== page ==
Document Type

Thesis - Open Access

Award Date

1977

Degree Name

Master of Science (MS)

Department

Wildlife and Fisheries Science

Abstract

Areas of eight habitats were identified, delineated, and measured along the unchannelized Missouri River in South Dakota. Agricultural and urban developments existed on 60 percent of the land within 1 km of the river. Six habitat types made up the non-developed land in the study area: cottonwood-dogwood (16 percent), cottonwood-willow (9 percent), elm-oak (7 percent), cattail marsh (3 percent), sand dune (3 percent), and sand bar (1 percent). All non-developed habitats except sand bar were sampled to obtain vegetative composition and to determine their value to wildlife. The value of each habitat to nine faunal groups of wildlife was subjectively rated from 0 (poor) to 10 (excellent). An interspersion value was added to arrive at total habitat value. Cattail marshes were typically monospecific stands of narrow leaved cattail (Typha angustifolia) in slow-moving, shallow water. This habitat was rated highest in its value to wildlife (8.9), and was especially important for aquatic furbearers, waterfowl, other water and marsh birds, and herptiles. Cottonwood-dogwood habitat generally consisted of three layers of vegetation: eastern cottonwood (Populus deltoides), red-osier dogwood (Cornus stoloifera), and poison ivy (Toxicodendron rydbergii0. A rating of 7.9 was given this habitat, and conditions were good for all terrestrial faunal groups except herptiles. Cottonwood-willow stands were dominated by eastern cottonwood and various willows (Salix spp.) and occurred in a clumped distribution. Woody vegetation was interspersed with open areas covered with grasses, forbs, sedges (Carex spp.), or horsetail (Equisetum spp.), forming a system of edges. The total habitat value for cottonwood-willow communities was 7.5; big game and upland game birds found conditions excellent there. Elm-oak habitat was comprised of a wide variety of trees; the most important were slippery elm (Ulmus rubra), bur oak (Quercus macrocarpa), box elder (Acer negundo), and eastern red cedar (Juniperus virginiana). Grazing of the understory and ground cover reduced the value of this habitat to most types of wildlife (6.7). Sand dunes were deposited by floods occurring prior to the closure of Fort Randall Dam and Lewis and Clark Dam. Vegetation consisted of older cottonwoods probably existing prior to the floods and younger cottonwood/willow stands, interspersed with bare sand and patches of alfalfa. Conditions were fair for most species of wildlife (5.3), with terrestrial birds and herptiles receiving the most benefit. Future alterations of the unchannelized river in the study area should be planned with an objective of leaving areas of all six habitats on non-developed land to maintain the diversity of wildlife presently found there.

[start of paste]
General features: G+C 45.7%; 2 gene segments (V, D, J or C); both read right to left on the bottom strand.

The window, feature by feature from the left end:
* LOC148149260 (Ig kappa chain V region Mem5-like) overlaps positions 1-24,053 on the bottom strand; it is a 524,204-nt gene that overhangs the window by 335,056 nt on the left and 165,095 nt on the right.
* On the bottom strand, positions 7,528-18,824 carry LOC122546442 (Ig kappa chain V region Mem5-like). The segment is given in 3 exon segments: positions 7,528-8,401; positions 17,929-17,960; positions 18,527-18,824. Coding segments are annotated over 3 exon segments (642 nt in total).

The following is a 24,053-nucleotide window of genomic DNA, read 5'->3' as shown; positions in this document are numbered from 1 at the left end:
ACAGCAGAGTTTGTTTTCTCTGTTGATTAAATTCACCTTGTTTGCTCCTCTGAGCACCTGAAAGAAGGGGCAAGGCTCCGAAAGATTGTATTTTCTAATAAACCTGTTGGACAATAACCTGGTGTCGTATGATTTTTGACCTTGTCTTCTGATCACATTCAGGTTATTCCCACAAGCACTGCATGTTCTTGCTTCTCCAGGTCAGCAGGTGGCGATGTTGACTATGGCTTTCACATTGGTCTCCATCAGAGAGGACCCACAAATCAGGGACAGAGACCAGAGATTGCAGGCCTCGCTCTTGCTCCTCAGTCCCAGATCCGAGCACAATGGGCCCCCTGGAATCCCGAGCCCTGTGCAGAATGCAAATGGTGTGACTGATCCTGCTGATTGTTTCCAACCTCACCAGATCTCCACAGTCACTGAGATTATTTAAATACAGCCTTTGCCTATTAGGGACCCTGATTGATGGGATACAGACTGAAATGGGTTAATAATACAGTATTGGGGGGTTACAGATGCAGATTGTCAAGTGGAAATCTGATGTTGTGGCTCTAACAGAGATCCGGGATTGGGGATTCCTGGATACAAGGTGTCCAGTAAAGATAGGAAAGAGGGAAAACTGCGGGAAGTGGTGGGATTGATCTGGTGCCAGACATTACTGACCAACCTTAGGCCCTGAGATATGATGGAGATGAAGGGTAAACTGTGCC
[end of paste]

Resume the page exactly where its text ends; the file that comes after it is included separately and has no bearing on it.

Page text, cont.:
Library of Congress Subject Headings

Wetland ecology -- South Dakota
Wetland conservation -- South Dakota
Steam ecology -- Missouri River Valley
Missouri River Valley
Missouri River -- Channelization -- Environmental aspects

Description

Includes bibliographical references (pages 68-73)

Format

application/pdf

Number of Pages

125

Publisher

South Dakota State University

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